Fiji is a country brimming with fascinating history, ancient traditions and a vibrant culture that we're endlessly proud to embody here at the Jean-Michel Cousteau Resort.
The kava ceremony is just one of the time-honoured practises held at our five star luxury resort. But just what can you expect from this world-renowned ritual?
Find out what a kava ceremony involves below.
What is kava?
Kava is a traditional, non-alcoholic Fijian drink made from the ground root of the piper mythisticum – a type of black pepper plant grown in the Pacifics. It contains a number of natural active chemicals known as kava lactones. These have been found to produce a number of effects such as muscle relaxation, medicinal benefits and a slight numbing sensation – all of which are safe if consumed in moderation.
Upon harvest, kava is ground and mixed with water to dilute the substance for safe consumption. It's then strained to deliver an earthy flavour and appearance, ready for drinking at special events and ceremonial occasions.
What happens in a traditional kava ceremony?
Kava is often consumed as part of a tradtional ceremony at local Fijian villages. If you're lucky enough to join, there are a few rules you must adhere to. Before entering a village, visitors must first gain formal permission from the chief. This traditional protocol is otherwise known as sevusevu and involves the presentation of kava to the village chief on arrival.
When joining our complimentary excursion to the local village of Nukubalavu, the sevusevu is done on your behalf. If you do meet the chief during this visit, it's important to stay below his eye level to avoid causing disrespect. Always bow, introduce yourself and back away without turning away.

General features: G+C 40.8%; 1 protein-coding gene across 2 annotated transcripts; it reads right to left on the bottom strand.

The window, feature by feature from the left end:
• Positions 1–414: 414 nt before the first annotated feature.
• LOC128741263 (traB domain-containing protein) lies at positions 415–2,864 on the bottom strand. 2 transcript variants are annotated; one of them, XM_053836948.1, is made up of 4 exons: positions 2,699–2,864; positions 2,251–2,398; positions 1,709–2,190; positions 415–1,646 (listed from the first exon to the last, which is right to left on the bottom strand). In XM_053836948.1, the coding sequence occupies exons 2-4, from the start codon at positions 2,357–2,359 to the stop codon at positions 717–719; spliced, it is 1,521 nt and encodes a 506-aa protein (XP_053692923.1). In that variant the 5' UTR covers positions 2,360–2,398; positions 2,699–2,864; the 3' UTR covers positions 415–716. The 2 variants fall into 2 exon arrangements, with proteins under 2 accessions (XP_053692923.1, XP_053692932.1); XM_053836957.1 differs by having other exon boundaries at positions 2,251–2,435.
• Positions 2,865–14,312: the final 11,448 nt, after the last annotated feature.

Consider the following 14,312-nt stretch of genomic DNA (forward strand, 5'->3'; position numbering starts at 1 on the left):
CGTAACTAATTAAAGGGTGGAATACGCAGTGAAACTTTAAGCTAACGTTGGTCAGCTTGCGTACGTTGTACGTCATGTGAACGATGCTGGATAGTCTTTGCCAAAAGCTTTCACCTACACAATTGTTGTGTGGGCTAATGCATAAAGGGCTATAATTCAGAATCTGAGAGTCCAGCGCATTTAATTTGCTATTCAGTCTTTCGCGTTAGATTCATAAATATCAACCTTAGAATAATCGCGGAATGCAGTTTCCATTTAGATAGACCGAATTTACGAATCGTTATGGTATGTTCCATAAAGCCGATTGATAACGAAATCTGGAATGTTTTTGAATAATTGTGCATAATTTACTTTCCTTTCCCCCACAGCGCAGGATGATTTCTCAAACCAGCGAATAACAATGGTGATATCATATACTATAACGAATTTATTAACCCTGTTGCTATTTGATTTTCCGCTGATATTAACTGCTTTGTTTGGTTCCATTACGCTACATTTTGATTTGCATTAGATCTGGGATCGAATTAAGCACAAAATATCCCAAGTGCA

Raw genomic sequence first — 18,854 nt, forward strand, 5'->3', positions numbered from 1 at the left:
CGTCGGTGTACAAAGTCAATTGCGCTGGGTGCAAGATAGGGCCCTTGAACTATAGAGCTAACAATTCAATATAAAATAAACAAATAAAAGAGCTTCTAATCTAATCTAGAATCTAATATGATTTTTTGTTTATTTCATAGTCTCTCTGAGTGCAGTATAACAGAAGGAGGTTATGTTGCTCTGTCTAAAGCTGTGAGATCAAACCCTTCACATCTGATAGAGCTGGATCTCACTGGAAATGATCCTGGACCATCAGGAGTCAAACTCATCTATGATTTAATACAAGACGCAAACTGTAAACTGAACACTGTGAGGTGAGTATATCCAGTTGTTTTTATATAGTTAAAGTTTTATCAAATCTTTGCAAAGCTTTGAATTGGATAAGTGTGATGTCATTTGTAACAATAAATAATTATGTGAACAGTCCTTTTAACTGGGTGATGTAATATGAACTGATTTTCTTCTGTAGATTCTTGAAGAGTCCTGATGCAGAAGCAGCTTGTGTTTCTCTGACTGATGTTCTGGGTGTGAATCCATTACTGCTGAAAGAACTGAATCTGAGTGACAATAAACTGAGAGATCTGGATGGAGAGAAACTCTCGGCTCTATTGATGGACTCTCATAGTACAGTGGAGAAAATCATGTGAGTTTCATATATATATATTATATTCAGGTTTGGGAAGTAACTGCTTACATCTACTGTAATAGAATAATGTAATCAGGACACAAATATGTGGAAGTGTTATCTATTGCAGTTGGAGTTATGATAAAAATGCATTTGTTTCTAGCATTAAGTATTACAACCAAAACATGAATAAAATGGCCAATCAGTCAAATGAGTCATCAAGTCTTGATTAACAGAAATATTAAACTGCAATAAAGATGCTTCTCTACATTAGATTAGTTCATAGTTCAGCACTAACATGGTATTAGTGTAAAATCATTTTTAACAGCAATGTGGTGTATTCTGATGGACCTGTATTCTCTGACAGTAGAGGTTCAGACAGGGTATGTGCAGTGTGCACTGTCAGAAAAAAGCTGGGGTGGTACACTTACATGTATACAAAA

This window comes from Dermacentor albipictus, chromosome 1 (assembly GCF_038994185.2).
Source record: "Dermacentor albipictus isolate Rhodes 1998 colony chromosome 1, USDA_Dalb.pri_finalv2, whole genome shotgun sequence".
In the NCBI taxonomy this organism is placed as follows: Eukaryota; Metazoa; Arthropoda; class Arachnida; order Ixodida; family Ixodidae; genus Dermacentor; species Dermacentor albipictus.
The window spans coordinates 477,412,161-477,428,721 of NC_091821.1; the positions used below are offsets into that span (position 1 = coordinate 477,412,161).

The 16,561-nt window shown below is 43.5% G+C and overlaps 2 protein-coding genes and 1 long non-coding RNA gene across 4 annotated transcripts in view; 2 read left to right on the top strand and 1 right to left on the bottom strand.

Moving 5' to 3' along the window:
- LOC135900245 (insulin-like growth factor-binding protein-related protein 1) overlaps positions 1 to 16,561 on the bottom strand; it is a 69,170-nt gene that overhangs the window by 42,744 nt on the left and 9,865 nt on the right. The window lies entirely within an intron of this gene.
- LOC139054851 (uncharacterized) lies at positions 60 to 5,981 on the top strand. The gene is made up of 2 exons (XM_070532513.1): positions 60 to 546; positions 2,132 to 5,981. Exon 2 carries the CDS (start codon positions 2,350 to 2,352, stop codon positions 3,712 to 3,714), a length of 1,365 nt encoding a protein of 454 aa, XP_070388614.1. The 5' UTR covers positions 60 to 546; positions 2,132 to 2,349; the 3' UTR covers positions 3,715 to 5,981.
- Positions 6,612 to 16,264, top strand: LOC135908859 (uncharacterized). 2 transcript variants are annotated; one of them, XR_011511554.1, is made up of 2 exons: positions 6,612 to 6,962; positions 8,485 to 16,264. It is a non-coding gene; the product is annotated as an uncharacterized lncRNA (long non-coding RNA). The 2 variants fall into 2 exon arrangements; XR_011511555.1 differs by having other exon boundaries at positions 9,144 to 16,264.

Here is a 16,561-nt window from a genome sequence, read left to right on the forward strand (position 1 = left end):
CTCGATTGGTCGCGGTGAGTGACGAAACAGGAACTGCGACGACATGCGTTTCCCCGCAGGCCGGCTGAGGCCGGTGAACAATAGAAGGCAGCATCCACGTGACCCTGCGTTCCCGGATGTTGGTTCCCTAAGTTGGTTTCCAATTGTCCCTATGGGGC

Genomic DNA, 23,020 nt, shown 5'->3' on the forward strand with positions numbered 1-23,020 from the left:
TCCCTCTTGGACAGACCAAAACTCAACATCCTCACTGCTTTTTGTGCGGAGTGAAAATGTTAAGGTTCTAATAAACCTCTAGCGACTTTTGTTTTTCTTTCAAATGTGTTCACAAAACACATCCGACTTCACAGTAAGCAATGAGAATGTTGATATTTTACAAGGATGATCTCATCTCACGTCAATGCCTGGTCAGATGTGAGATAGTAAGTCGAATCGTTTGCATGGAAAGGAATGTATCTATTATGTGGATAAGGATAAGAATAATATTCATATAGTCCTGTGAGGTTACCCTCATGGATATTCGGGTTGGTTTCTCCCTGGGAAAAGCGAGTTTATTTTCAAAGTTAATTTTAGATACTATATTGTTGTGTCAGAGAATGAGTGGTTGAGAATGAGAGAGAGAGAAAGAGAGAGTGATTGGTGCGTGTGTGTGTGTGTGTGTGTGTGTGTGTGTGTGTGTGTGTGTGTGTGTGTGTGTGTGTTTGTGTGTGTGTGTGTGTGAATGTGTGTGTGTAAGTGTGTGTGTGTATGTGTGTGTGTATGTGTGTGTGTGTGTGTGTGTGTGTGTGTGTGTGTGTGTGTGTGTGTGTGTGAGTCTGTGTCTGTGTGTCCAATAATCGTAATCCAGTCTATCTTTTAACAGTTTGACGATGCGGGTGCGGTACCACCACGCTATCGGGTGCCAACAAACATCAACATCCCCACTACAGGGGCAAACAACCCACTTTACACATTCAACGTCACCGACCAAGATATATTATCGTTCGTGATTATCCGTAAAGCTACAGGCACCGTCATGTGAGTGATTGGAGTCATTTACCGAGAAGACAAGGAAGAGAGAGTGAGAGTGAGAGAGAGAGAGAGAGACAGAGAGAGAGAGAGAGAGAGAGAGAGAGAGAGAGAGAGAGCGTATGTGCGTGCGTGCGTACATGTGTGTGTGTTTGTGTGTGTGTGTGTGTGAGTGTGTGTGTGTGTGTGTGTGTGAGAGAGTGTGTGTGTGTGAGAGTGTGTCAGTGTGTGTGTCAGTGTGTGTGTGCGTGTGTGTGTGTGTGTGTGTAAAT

When accepting this traditional Fijian drink, clap once with cupped hands, take the drink, and consume the entirety of it. Once finished, return the cup to the person who gave it to you and clap strongly three times. You may feel a slight numbing sensation on your tongue, but kava is considered very safe to drink in small quantities. However, if you are on any type of medication or are of ill-health, we suggest politely declining this drink. If this is the case, extend both hands outwards with your thumbs overlapping and say 'vinaka', which means no thank you.
You may feel a slight numbing sensation on your tongue, but kava is considered very safe to drink in small quantities.
How the Jean-Michel Cousteau Resort can bring you closer to the action
Guests of the Jean-Michel Cousteau Resort can partake in a traditional kava ceremony most evenings and when joining our complimentary excursion to the local village of Nukubalavu.
We're extremely proud of our heritage and work to practise various traditional Fijian traditions wherever possible. Guests can experience a cultural lovo feast, take part in a Fijian story-telling session and of course, immerse yourself in the unforgettable kava ceremony. Discover a world of culture and tradition when staying at the Jean-Michel Cousteau Resort.